The eflluent from the secondary dehydrogenation zone, comprising isopentane, isopentenes, isoprene, hydrogen, lighter gases, and some heavy polymerization products pass into conventional recovery facilities to separate and recover the total isoprene content from the efiiuent. Any means accomplishing this is suitable for use in the present process. Unconverted isopentane and isopentenes can be recycled to the appropriate stages. Linear pentenes and other undesirables can be removed. An isoprene stream, containing relatively small amounts of piperylene, can be recovered from further purifiication or use.
The following examples illustrate the results of operating the subject process for the two-stage dehydrogenation of isopentane to produce isoprene. Example I and Example II illustrate two characteristics of the Zone B oxidative dehydrogenation stage and Example III provides a conventional calculated example illustrating how the total of my process works. For illustrative purposes, a simplified flow diagram has been included with this disclosure and a material balance as indicated in Table V below will summarize the stream flow of said flow diagram.
The figure depicts a simplified schematic diagram of the process of the present invention. Zone A is the non-oxidative dehydrogenation zone which is the first stage of the present process. In actually, this zone can comprise one or more individual reactors in parallel such that when one reactor is on stream, another reactor can be in a standby condition or in the regeneration phase. Zone B is the second stage or oxidative dehydrogenation zone wherein the efiluent from the first-stage Zone A is further converted. Zone B can comprise one or more oxidative dehydrogenation reactors. If desired, Zone A and Zone B can be separate zones within a single reactor (not shown).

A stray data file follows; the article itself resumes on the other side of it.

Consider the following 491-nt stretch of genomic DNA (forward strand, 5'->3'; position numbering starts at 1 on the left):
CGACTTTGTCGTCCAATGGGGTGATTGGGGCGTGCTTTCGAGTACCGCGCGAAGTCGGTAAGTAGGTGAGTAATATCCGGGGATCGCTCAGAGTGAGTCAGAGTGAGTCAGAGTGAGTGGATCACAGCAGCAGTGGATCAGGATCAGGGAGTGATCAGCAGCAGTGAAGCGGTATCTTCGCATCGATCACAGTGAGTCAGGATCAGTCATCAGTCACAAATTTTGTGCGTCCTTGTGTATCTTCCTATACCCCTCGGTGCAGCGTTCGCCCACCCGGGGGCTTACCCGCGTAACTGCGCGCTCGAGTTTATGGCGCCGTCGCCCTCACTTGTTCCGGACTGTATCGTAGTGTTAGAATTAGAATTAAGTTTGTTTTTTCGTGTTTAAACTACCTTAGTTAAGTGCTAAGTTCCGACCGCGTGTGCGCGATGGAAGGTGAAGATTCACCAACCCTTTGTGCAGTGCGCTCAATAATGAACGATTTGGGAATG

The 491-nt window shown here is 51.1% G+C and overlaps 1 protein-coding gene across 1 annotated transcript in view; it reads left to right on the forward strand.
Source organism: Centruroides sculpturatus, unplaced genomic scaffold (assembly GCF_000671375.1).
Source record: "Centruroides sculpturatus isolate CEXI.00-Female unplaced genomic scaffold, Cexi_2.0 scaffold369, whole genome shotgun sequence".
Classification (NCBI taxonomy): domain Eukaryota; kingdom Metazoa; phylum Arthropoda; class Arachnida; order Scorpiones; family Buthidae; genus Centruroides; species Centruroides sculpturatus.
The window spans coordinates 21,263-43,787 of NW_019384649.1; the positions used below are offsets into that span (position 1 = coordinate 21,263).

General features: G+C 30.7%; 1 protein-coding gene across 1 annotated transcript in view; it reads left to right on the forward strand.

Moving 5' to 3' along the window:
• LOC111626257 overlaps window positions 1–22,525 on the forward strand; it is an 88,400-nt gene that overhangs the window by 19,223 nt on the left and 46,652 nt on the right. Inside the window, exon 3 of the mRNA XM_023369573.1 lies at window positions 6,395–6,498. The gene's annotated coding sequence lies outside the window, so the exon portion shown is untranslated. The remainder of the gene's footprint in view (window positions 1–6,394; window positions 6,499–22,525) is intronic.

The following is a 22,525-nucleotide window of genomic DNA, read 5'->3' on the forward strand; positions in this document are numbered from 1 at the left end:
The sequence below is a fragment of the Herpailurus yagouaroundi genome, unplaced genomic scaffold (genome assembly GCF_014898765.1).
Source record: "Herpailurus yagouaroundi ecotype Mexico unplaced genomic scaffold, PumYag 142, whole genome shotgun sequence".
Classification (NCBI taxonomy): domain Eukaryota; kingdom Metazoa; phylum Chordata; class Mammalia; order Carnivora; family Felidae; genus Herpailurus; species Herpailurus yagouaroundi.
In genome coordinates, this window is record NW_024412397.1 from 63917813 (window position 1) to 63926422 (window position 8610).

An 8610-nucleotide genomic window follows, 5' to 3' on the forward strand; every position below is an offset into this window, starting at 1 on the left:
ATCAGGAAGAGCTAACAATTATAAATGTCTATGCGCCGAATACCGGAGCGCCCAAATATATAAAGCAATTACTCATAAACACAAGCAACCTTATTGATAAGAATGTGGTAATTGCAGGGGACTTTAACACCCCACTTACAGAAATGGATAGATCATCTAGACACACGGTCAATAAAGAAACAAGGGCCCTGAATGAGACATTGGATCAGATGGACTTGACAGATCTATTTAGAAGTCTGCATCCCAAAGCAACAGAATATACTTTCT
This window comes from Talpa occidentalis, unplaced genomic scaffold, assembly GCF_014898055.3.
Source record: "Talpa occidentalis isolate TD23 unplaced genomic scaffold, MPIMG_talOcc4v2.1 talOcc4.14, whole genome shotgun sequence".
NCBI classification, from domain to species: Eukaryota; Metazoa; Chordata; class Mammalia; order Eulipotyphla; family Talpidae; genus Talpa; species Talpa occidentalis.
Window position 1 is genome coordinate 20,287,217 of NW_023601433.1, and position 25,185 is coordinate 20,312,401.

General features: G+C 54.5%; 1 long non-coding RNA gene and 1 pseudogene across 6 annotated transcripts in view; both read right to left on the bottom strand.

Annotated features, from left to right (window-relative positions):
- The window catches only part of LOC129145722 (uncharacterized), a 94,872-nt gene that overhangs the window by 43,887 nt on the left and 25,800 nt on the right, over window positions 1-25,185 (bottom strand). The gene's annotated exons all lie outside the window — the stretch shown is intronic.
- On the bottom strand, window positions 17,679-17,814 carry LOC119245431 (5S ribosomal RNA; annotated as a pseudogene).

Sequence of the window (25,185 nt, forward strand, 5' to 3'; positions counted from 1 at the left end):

Zone C is a separation zone to which the effluent from Zone B is conducted and in which the components of that efiluent are separated for subsequent recovery, discarding, or recycling. Zone C can comprise any conventional means for separating hydrocarbons and other materials such as fractionating columns, condensers, and the like.
In the figure, an isopentane-containing stream, which can contain a desired quantity of steam, is introduced into make-up phosphorus compounds which may be necessary, to oxidative dehydrogenation Zone B through line 5. The efiluent from Zone B is conducted by means of line 6 to separation Zone C wherein the efiluent is separated into several fractions. Light gases such as C -C hydrocarbons, carbon oxides, oxygen, nitrogen, and hydrogen, are removed from the process through line 8. Isolated isoprene is removed from the process through line 9 while other materials such as water, C and heavier hydrocarbons, oxygenated materials, and traces of phosphorus compounds, are removed from the process through line 10. Unconverted isopentane is recycled to Zone A through line 7 and unconverted isopentenes are recycled to the process through line 4. If desired, the feed to Zone B can be supplemented (not shown) by a mixed amylenes stream, such as an olefinic C refinery stream.